While King didn’t directly contribute to the writing on this go around, he did personally edit the book and approve of Chizmar’s work, provide notes, and applauds his use of some of the horror master’s iconic characters.
The original book told the story of a 12-year-old girl who received a box that will allow the user to gain great fortune, but it has tragic consequences elsewhere. Now, we’re flashing forward 25 years and get to see what happened to this girl. On top of that, he also gets to bring in Norris Ridgewick from ‘Needful Things’ who has gone from being a deputy to the town’s sheriff.
King didn’t just write the book and contribute some notes but also is providing the forward to it. For his interest in the tale, he shares that, “I was very curious to see Gwendy all grown up and very pleased with the result. I think readers will be, too. I was very curious to see Gwendy all grown up, and very pleased with the result. I think readers will be, too.”
As to Chizmar’s idea for the book, it didn’t start off with a direct pitch as he shares that:
“I wasn’t pitching Steve, I emailed him and just said, “Hey, I saw Gwendy however many years later, and she’s an elected member of Congress, living in D.C., and the button box shows up again.” That’s all I wrote him. And I just looked at the email that he sent back. He said, “That’s a cool idea, very cool.” “
King already had his work cut out for him while working on a new book with Holly Gibney from both ‘Mr. Mercedes’ and ‘The Outsider’ so couldn’t dive in but wanted to know more. After the novel came together, Richard says that:
“He sat down, and he read it. And then, wonderfully typical, generous Steve did a line edit for me. He went through page by page. And I had my favorite author, best-seller, Stephen King, as my editor on this.”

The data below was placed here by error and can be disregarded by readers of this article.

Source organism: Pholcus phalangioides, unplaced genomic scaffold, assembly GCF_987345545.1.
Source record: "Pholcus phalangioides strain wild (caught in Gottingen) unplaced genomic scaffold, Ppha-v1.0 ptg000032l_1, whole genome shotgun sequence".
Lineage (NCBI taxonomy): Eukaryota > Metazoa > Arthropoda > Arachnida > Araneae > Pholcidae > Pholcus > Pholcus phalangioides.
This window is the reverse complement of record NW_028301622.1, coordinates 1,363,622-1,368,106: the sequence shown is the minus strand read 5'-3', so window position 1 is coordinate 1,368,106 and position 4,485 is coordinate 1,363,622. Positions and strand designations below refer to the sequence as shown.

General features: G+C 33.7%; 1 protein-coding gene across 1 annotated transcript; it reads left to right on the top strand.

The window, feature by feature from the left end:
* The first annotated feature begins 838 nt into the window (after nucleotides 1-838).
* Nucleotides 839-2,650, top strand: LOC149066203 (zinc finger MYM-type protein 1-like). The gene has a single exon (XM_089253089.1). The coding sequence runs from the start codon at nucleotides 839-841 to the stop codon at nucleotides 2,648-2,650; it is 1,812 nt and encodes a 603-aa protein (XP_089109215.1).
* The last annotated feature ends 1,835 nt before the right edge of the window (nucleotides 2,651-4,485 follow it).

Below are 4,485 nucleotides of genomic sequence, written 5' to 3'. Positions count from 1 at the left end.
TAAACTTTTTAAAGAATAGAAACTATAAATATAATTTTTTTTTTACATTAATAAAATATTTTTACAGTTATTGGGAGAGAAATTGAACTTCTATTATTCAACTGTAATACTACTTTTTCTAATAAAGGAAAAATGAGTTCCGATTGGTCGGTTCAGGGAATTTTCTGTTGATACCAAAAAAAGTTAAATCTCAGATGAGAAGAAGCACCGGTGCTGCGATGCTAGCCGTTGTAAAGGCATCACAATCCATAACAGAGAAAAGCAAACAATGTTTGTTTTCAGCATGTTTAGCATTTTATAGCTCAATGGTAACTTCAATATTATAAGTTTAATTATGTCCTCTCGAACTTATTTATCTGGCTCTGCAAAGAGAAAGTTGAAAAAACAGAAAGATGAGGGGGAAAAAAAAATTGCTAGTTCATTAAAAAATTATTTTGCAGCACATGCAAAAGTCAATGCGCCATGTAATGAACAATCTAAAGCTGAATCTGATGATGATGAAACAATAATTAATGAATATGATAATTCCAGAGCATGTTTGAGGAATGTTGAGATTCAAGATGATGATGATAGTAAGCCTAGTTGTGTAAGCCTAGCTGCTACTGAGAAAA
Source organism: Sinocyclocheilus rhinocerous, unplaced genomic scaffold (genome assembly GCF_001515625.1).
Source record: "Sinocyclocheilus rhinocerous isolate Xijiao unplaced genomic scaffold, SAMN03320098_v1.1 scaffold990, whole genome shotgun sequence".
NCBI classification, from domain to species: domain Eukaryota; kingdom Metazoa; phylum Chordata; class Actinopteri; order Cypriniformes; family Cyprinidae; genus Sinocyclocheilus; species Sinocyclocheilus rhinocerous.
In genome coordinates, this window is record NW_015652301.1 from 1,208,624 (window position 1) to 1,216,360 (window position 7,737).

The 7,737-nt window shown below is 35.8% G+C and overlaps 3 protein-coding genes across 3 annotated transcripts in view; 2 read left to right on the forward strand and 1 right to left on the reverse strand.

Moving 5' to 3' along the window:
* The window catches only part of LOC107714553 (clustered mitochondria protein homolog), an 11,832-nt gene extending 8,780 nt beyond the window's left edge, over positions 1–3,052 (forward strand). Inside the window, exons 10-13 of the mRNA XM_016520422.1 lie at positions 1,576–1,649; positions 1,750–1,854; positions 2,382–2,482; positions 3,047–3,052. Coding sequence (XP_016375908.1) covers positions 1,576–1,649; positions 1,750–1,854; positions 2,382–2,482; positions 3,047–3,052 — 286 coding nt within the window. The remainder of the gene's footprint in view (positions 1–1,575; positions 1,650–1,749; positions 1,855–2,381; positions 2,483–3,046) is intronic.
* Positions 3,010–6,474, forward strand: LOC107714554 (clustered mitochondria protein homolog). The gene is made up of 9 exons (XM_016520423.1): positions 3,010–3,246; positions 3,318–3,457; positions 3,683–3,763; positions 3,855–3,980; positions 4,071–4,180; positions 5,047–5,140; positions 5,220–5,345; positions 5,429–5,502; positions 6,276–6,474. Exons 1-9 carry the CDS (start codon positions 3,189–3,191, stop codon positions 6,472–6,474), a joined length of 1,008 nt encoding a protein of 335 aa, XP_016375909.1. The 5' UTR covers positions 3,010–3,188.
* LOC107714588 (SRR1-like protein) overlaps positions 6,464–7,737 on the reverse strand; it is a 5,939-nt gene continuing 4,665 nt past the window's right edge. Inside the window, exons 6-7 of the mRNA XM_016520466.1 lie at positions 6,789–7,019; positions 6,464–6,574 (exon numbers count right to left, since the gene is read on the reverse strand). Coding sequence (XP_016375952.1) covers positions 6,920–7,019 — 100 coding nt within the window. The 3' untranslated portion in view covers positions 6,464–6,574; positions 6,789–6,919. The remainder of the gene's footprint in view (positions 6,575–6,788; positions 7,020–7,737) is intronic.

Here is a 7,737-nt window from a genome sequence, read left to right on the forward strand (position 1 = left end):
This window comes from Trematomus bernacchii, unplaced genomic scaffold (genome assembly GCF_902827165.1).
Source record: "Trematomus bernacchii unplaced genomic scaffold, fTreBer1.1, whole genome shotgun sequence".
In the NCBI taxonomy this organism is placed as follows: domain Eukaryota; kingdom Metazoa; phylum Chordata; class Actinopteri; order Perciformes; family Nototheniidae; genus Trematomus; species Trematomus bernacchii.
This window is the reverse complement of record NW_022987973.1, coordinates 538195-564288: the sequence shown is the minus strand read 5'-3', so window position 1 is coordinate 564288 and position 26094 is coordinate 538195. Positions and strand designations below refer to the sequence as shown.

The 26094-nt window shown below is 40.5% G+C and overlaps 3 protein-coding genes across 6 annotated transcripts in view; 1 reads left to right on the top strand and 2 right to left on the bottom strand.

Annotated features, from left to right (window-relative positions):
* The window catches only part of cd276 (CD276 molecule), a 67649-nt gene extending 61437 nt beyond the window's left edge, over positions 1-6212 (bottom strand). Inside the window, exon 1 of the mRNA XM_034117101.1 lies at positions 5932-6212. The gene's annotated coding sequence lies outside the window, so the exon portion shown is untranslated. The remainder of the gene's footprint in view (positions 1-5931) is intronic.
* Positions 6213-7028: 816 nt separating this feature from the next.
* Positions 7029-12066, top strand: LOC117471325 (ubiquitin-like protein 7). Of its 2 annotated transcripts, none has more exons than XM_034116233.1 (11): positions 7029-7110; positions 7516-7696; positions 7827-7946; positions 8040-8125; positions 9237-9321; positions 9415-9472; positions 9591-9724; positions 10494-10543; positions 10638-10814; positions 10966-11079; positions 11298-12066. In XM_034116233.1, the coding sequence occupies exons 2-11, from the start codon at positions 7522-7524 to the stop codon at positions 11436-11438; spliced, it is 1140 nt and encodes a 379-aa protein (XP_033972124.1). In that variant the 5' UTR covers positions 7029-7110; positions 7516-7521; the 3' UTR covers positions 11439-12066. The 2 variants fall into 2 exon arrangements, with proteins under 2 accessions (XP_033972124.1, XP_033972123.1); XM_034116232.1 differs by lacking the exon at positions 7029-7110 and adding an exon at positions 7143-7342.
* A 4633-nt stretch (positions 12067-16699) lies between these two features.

We’ll see that time has passed for Gwendy since the first book and what we can expect on that front is:
“As the very first chapter says if anyone had asked Gwendy even 18 months earlier if she thought she’d be living and working in D.C., serving the American people and the state of Maine, she would have said, “No, you’re crazy.” But it’s the path that her life took. She wrestles in this book again with how much of her life, and all the good things that have happened to her, are her own — and how much is still coming from that button box.”
As the story continues, Gwendy is quick to ask herself “Why did the box come back to me? Richard Ferris [the man in the black hat] said I would never see him or the box again. So why now?” and that is a question I’m sure we’ll all have in mind as well. As to when the story starts, “It opens in D.C., in December, right before the congressional three-week break for the holidays. That’s when the button box shows up.”
As to King’s reaction to Chizmar bringing in one of his other established characters?
“I thought he was going to tell me, “Rich, that’s great, but just put it in a drawer somewhere, because I can’t have you writing about my town.” But he read it, and I’ll save the email I got for my kids, because he was just like, “It was a treat to read about my people and my place through someone else’s eyes.”
This sounds like an excellent chance for fans to have another visit to Castle Rock and experience the more of both Gwendy and button box!
Are you eager to pick up a copy of ‘Gwendy’s Magic Feather’? What are your thoughts on Stephen King stepping back to just edit and add a bit of a guiding hand on this outing? Share your thoughts in the comments below!
You can purchase ‘Gwendy’s Magic Feather’ from Cemetery Dance Publications and in audio format by Simon & Schuster Audio on November 19th, 2019!